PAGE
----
Who is My Neighbor?

During my fall break from school, my daughter Rachel and grandson Isaiah flew in from Kansas City to spend a few wonderful days with us. On one of those days we visited the world-class Indianapolis Children’s Museum along with an estimated 12,000 others. Needless to say, being able to share space and toys was the required skill for the day and when you are two years old and an only child that is asking a lot. There were more than a few occasions when Isaiah had comfortably settled in to play only to find out that others had their eye on the things he had piled in front of him. When he objected with a vehement “No!” to another child, Rachel would intervene with, “Let’s share with our friends.” The look on his face that followed such reminders was one of confusion. I know he was probably thinking, “I’m sorry, momma, but you must be mistaken. Those kids are not my friends. In fact, they are perfect strangers to me!”

It makes me wonder if that’s not my own subconscious attitude sometimes. To my friends and family I try to be loving and giving, but when it comes to the unnamed and unknown hurting and the helpless in the world am I doing as much as I could? It reminds of the introduction to the parable that Jesus told of the Good Samaritan. In the tenth chapter of Luke I read that an expert in the law asked Jesus what he should do to inherit eternal life. When Jesus asked him what the law said the man rattled off, “‘Love the Lord your God with all your heart and with all your soul and with all your strength and with all your mind; and love your neighbor as yourself.”  I can just picture that man in my mind parroting back what he had learned in his life long study of the Torah. In my mind, he is saying it with all the conviction of a child reciting the state capitals. The information was in his head, but not in his heart. Still, Jesus told him that he had answered correctly. But of course because the man was trying to justify himself, he couldn’t let it go at that and pressed Jesus a little harder asking him, “And who is my neighbor?” That’s when he got an answer he wasn’t expecting.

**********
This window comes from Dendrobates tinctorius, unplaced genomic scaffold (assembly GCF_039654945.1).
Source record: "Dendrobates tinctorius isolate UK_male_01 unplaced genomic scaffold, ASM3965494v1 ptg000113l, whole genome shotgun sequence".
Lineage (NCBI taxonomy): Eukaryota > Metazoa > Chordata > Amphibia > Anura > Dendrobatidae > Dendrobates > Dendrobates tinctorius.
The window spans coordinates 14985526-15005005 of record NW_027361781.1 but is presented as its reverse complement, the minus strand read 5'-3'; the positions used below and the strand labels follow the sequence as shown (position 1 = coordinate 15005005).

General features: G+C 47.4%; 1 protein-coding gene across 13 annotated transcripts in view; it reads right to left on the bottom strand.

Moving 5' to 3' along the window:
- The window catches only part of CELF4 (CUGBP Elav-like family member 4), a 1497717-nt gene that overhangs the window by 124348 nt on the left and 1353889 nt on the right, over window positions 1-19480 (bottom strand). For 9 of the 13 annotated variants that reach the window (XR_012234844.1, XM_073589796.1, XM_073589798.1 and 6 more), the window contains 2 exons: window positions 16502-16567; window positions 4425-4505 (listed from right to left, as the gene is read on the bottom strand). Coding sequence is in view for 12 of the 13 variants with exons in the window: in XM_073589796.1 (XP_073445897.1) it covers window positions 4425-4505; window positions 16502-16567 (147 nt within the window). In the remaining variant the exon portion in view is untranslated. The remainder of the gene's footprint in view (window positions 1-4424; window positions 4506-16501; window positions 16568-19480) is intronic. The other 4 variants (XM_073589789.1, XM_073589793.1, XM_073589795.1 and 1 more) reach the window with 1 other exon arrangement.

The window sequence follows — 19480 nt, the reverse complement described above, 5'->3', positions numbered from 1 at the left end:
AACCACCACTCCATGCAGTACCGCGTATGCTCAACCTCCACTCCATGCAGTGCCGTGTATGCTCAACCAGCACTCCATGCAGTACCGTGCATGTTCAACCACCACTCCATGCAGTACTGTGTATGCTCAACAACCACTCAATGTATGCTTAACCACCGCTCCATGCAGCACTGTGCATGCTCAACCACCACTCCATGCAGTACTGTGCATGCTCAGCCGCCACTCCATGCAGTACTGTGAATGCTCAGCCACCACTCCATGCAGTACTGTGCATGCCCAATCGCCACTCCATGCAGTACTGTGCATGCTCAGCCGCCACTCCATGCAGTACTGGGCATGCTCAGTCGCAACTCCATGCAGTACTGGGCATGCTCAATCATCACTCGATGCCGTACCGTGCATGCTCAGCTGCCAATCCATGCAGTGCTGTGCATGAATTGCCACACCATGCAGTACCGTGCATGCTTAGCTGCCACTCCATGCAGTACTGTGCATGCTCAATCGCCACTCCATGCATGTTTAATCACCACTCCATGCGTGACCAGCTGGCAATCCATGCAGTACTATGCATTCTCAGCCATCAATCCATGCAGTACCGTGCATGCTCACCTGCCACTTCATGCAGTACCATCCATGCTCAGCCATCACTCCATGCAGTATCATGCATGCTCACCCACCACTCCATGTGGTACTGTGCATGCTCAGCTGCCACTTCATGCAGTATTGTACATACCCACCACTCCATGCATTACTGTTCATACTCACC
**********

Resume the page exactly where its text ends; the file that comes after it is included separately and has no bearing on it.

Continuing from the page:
In reply Jesus said: “A man was going down from Jerusalem to Jericho, when he was attacked by robbers. They stripped him of his clothes, beat him and went away, leaving him half dead. A priest happened to be going down the same road, and when he saw the man, he passed by on the other side. So too, a Levite, when he came to the place and saw him, passed by on the other side. But a Samaritan, as he traveled, came where the man was; and when he saw him, he took pity on him. He went to him and bandaged his wounds, pouring on oil and wine. Then he put the man on his own donkey, brought him to an inn and took care of him. The next day he took out two denarii and gave them to the innkeeper. ‘Look after him,’ he said, ‘and when I return, I will reimburse you for any extra expense you may have. “Which of these three do you think was a neighbor to the man who fell into the hands of robbers?”The expert in the law replied, “The one who had mercy on him.”Jesus told him, “Go and do likewise.” Luke 10:30-37

I realize that as a Samaritan the kind man was actually the cultural enemy of the beaten man. Sadly, I also know that priest and the Levite represent the churched people in the world and if I am not careful that can easily be me. It can be me who turns a deaf ear to the suffering around me if I am not tuned into the Spirit. If I decide that my neighbors, my friends, are only the ones that I recognize in my day-to-day living then it becomes me who crosses the street so I don’t have to help the bruised and bleeding one in the road.